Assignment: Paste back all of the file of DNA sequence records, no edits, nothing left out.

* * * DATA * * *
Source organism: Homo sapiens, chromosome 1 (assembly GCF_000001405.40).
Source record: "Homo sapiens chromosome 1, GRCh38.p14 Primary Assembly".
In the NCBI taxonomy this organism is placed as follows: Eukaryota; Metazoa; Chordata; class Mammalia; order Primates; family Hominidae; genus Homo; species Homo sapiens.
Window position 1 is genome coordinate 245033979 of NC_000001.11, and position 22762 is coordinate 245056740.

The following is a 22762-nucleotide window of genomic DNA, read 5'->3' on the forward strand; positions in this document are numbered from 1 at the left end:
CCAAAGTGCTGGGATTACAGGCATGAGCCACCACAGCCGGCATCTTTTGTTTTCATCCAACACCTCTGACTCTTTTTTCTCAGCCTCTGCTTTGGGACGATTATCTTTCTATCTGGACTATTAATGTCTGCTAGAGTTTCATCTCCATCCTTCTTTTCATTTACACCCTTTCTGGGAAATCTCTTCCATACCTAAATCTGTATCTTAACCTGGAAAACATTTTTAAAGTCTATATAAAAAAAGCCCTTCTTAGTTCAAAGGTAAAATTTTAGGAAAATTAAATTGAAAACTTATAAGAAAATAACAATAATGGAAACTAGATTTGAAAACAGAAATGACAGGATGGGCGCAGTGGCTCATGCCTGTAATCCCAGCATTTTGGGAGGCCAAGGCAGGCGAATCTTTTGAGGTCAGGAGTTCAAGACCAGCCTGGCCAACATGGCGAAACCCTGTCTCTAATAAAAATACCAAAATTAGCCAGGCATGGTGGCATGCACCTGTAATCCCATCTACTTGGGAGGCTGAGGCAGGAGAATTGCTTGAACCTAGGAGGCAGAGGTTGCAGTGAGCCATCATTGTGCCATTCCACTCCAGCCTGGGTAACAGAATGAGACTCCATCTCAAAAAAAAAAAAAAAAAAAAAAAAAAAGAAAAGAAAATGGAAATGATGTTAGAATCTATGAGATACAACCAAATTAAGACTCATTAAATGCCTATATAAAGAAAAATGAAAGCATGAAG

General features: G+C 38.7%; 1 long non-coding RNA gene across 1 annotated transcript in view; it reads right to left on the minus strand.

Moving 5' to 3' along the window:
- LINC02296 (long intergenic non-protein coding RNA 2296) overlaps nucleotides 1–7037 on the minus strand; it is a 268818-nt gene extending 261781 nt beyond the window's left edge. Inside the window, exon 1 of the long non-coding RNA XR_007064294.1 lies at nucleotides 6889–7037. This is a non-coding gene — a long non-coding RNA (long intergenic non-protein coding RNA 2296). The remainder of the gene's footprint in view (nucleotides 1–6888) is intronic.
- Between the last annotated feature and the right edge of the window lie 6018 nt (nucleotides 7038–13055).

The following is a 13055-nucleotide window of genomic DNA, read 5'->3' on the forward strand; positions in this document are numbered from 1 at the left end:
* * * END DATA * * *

Source organism: Homo sapiens, chromosome 1 (assembly GCF_000001405.40).
Source record: "Homo sapiens chromosome 1, GRCh38.p14 Primary Assembly".
In the NCBI taxonomy this organism is placed as follows: Eukaryota; Metazoa; Chordata; class Mammalia; order Primates; family Hominidae; genus Homo; species Homo sapiens.
Window position 1 is genome coordinate 245033979 of NC_000001.11, and position 22762 is coordinate 245056740.

The following is a 22762-nucleotide window of genomic DNA, read 5'->3' on the forward strand; positions in this document are numbered from 1 at the left end:
CCAAAGTGCTGGGATTACAGGCATGAGCCACCACAGCCGGCATCTTTTGTTTTCATCCAACACCTCTGACTCTTTTTTCTCAGCCTCTGCTTTGGGACGATTATCTTTCTATCTGGACTATTAATGTCTGCTAGAGTTTCATCTCCATCCTTCTTTTCATTTACACCCTTTCTGGGAAATCTCTTCCATACCTAAATCTGTATCTTAACCTGGAAAACATTTTTAAAGTCTATATAAAAAAAGCCCTTCTTAGTTCAAAGGTAAAATTTTAGGAAAATTAAATTGAAAACTTATAAGAAAATAACAATAATGGAAACTAGATTTGAAAACAGAAATGACAGGATGGGCGCAGTGGCTCATGCCTGTAATCCCAGCATTTTGGGAGGCCAAGGCAGGCGAATCTTTTGAGGTCAGGAGTTCAAGACCAGCCTGGCCAACATGGCGAAACCCTGTCTCTAATAAAAATACCAAAATTAGCCAGGCATGGTGGCATGCACCTGTAATCCCATCTACTTGGGAGGCTGAGGCAGGAGAATTGCTTGAACCTAGGAGGCAGAGGTTGCAGTGAGCCATCATTGTGCCATTCCACTCCAGCCTGGGTAACAGAATGAGACTCCATCTCAAAAAAAAAAAAAAAAAAAAAAAAAAAGAAAAGAAAATGGAAATGATGTTAGAATCTATGAGATACAACCAAATTAAGACTCATTAAATGCCTATATAAAGAAAAATGAAAGCATGAAG

General features: G+C 38.7%; 1 long non-coding RNA gene across 1 annotated transcript in view; it reads right to left on the minus strand.

Moving 5' to 3' along the window:
- LINC02296 (long intergenic non-protein coding RNA 2296) overlaps nucleotides 1–7037 on the minus strand; it is a 268818-nt gene extending 261781 nt beyond the window's left edge. Inside the window, exon 1 of the long non-coding RNA XR_007064294.1 lies at nucleotides 6889–7037. This is a non-coding gene — a long non-coding RNA (long intergenic non-protein coding RNA 2296). The remainder of the gene's footprint in view (nucleotides 1–6888) is intronic.
- Between the last annotated feature and the right edge of the window lie 6018 nt (nucleotides 7038–13055).

The following is a 13055-nucleotide window of genomic DNA, read 5'->3' on the forward strand; positions in this document are numbered from 1 at the left end: